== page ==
ference meet cycry seven years.
Tho Americans havo drawn up a new
proposal with regard to tho collection
of contractual debts, differing with the
first proposition only in form. It is
principally intended to do away with
numerous reservations mado when the
first proposal was put to a vote. The
text is as follows:
Tho American Plan
"With tho view of preventing armed
conflicts of pecuniary origin between
nations, arising from demands of tho
government of ono nation for the pay
ment by tho government of another
country of contractural debts duo to
persons or to nations, tho powers agreo
not to havo recourso to armed force
for recovery of such contractural debts.
Tho stipulation is not applicable, how
ever, when a debtor state refuses or
leaves unanswered an offer of arbitra
tion or in cases of acceptance makes a
conclusion or compromise impossible or
after arbitration fails to conform to tho
award. It is further agreed that tho
arbitration question shall as regards
procedure bo in conformity with Section
3, convention for pacific regulation of
international conflicts, adopted at tho
Hague, and that it shall determine the
justice, amount of debt, time and meth
od of settlement."
OF
General Greeley Speaks Strong
for Re-establishment and
Gives Reasons
By Associated Press.
VAXCOUVER, B. C, August 31.
General A. W. Greeley of tho depart
ment of Columbia has returned from
Alaska, whoro ho went to inspect mili
tary posts. Tho general found tho posts
generally in good condition.
"Ono thing, however," ho said, "wo
should have in tho army, and that is tho
canteen at every post. It is absolutely
impossible to compel men to abstain
from tho uso of liquor and as they will
havo It, it'Sa infinitely better that it
M
1
should bo in tho post under tho proper
regulations."
Tho general cites as an illustration
tho case of a woman who maintains a
resort near the post at St. Michaels.
Ho says that sho gets out of tho juris
diction of tho local authorities by go
ing out of tho harbor and maintaining
a placo on a barge. As a result she
has almost demoralized tho discipline
in tho soldiery.
Ho says: "I know of liquor being
sent to that Tesort to tho amount of
$4,000 in ono shipment. This money all
comes out of tho soldiers' pockets. I
havo known men to go fifteen miles in
tho coldest weather to get liquor and
when they do they seldom stop until to
somo extent intoxicated."
NEW COALINFsTATION
FOR PACIFIC COAST
By Associated Press.
SAX FRAXCISCO, Cal., August 31.
Tho government is planning to establish
a new coaling station on tho coast. Tho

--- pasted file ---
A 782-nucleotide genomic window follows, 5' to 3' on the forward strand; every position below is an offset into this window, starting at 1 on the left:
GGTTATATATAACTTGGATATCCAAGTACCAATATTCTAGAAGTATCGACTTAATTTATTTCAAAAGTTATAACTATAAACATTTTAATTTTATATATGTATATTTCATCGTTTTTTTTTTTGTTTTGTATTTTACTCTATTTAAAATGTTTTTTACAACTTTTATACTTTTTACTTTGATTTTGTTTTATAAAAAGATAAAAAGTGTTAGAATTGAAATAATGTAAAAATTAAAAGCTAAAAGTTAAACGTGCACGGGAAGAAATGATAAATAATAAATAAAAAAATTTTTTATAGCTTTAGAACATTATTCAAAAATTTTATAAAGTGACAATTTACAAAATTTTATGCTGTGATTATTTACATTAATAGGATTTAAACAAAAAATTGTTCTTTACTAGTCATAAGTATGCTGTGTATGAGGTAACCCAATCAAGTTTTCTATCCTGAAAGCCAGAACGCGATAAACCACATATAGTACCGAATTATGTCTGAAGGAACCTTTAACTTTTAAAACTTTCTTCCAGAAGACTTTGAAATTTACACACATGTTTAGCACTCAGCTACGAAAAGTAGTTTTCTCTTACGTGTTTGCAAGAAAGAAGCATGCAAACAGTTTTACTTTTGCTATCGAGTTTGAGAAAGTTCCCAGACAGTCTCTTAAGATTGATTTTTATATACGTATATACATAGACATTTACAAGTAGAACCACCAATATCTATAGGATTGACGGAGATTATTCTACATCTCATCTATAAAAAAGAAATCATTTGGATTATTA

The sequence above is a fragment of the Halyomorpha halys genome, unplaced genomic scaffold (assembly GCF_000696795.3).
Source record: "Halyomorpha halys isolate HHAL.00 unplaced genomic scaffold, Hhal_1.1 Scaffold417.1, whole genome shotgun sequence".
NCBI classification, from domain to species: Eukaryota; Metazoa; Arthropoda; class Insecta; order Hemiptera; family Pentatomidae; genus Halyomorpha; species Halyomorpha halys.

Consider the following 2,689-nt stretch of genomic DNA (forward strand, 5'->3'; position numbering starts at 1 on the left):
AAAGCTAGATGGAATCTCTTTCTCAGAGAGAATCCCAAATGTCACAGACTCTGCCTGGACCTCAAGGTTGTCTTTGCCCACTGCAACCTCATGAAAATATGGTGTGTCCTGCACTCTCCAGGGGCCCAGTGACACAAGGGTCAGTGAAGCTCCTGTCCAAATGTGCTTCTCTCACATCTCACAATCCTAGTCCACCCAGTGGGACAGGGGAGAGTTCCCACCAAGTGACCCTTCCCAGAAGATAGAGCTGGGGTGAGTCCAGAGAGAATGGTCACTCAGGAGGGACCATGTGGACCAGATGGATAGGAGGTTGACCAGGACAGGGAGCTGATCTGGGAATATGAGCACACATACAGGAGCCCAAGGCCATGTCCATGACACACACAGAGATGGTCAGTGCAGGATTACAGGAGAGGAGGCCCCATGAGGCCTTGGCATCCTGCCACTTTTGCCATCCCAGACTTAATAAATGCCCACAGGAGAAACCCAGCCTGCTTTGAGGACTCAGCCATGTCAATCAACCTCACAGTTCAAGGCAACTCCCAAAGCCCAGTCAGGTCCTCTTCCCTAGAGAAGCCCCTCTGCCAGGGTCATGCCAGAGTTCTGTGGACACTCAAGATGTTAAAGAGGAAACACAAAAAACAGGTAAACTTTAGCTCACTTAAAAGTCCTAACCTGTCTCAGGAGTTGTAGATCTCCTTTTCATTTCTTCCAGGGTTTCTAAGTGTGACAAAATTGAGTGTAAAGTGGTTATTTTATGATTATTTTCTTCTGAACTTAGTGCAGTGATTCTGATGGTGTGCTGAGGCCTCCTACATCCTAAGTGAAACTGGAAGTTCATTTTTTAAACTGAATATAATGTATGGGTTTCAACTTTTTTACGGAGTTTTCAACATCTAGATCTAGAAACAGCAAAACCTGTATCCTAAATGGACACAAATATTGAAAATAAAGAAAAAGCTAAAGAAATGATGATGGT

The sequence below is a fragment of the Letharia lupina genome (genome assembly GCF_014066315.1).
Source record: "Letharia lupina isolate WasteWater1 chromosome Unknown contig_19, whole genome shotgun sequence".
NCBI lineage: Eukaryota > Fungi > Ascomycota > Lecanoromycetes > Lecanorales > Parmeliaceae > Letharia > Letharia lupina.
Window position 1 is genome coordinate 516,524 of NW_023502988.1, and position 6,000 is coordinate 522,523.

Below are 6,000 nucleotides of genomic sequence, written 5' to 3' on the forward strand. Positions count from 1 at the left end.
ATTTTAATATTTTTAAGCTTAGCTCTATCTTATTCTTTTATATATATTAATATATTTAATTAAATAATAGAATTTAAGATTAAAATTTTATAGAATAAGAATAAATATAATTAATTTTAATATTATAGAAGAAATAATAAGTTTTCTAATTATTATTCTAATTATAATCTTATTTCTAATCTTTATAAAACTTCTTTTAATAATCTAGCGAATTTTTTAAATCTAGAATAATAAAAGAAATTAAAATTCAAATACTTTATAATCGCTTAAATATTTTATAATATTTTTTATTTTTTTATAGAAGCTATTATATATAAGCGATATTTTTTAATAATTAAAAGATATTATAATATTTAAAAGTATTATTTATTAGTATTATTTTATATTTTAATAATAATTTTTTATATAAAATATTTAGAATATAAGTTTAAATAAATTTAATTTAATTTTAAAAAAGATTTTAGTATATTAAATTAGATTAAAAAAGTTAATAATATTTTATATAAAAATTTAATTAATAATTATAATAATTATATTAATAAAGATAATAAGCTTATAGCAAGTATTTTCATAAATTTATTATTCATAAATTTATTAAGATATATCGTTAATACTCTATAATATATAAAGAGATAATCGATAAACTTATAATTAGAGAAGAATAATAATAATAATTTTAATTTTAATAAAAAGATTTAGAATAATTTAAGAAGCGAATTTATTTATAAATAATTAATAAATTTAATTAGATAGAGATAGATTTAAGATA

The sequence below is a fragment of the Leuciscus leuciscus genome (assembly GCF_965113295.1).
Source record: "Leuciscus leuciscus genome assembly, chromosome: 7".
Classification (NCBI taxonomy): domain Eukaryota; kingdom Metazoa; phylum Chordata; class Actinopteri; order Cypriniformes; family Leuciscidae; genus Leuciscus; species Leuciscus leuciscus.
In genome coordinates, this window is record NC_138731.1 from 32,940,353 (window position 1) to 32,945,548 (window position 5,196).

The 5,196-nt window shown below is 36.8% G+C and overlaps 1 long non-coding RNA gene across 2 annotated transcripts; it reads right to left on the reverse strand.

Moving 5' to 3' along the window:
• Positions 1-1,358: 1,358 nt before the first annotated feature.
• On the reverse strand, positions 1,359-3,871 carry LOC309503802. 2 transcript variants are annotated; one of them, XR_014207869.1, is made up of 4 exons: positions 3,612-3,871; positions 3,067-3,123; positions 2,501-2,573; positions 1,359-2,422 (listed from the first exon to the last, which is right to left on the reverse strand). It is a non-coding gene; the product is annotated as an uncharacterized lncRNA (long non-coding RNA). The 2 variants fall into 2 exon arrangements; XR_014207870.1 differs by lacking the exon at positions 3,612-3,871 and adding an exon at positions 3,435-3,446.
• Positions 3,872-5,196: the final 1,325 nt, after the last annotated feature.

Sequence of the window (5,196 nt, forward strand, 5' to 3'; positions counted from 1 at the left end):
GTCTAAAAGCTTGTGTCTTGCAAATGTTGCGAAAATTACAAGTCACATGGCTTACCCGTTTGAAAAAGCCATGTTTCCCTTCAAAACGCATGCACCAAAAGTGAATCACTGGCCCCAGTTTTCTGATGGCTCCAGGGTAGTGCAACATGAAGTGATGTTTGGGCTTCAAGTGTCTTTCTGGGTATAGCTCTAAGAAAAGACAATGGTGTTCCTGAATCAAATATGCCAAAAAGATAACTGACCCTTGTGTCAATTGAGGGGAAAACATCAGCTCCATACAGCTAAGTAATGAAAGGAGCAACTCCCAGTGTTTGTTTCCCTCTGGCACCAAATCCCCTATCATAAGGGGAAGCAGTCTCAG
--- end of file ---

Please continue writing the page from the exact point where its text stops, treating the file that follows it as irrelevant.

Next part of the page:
present station in this harbor located
at California City is fast nearing com
pletion, but the oflicials at Washington,
deeming this station insufficient for
tho needs of a great fleet, aro now plan
ning tho construction of another and
larger station.
France Does Not Believe She
Has a Real War in Morocco
Drude Instructed
By Associated Press.
RAMBOUILLET, France, August 31.
Tho cabinet ministers met hero today
and discussed tho Moroccan situation
with President Fallieres. Although des
perate fighting occurred between tho
French troops near Casa Blanca August
2S, during which tho Moors and fanat
ics demonstrated their cunning, tactical
ability and bravery, it is scouted that
Franco has a real war on her hands
with tho probability of a long and
enormously expensive campaign in Mo
rocco. At the conclusion of the conference a
dispatch was sent to General Drude, tho
French commander at Casa Blanca, giv
ing him instructions in regard to the
future movements,. but -the -nature of
the steps determined upon was not an
nounced. Honors were voted for several officers
and men who wero wounded. The gen
eral promotion of other praticipants in
the engagement has been arranged.
Premier Clemenccau in an interview
declared that General Drude 's dis
patches are reassuring and that he had
not requested further reinforcements.
The minister of commerce announced
that negotiations with Canada for a
now commercial convention havo been
practically concluded.
PRINCE WILHELM PLEASED
WITH AMERICAN PEOPLE
By Associated Press.
XEW YORK, August 31. Prince
Wilhelm of Sweden expressed his do
light ap his receptibn in America and
his admiration of tho American people
and institutions in an interview today.
In particular tho prince expressed ad
miration of American women, who ho
said wcro better looking and better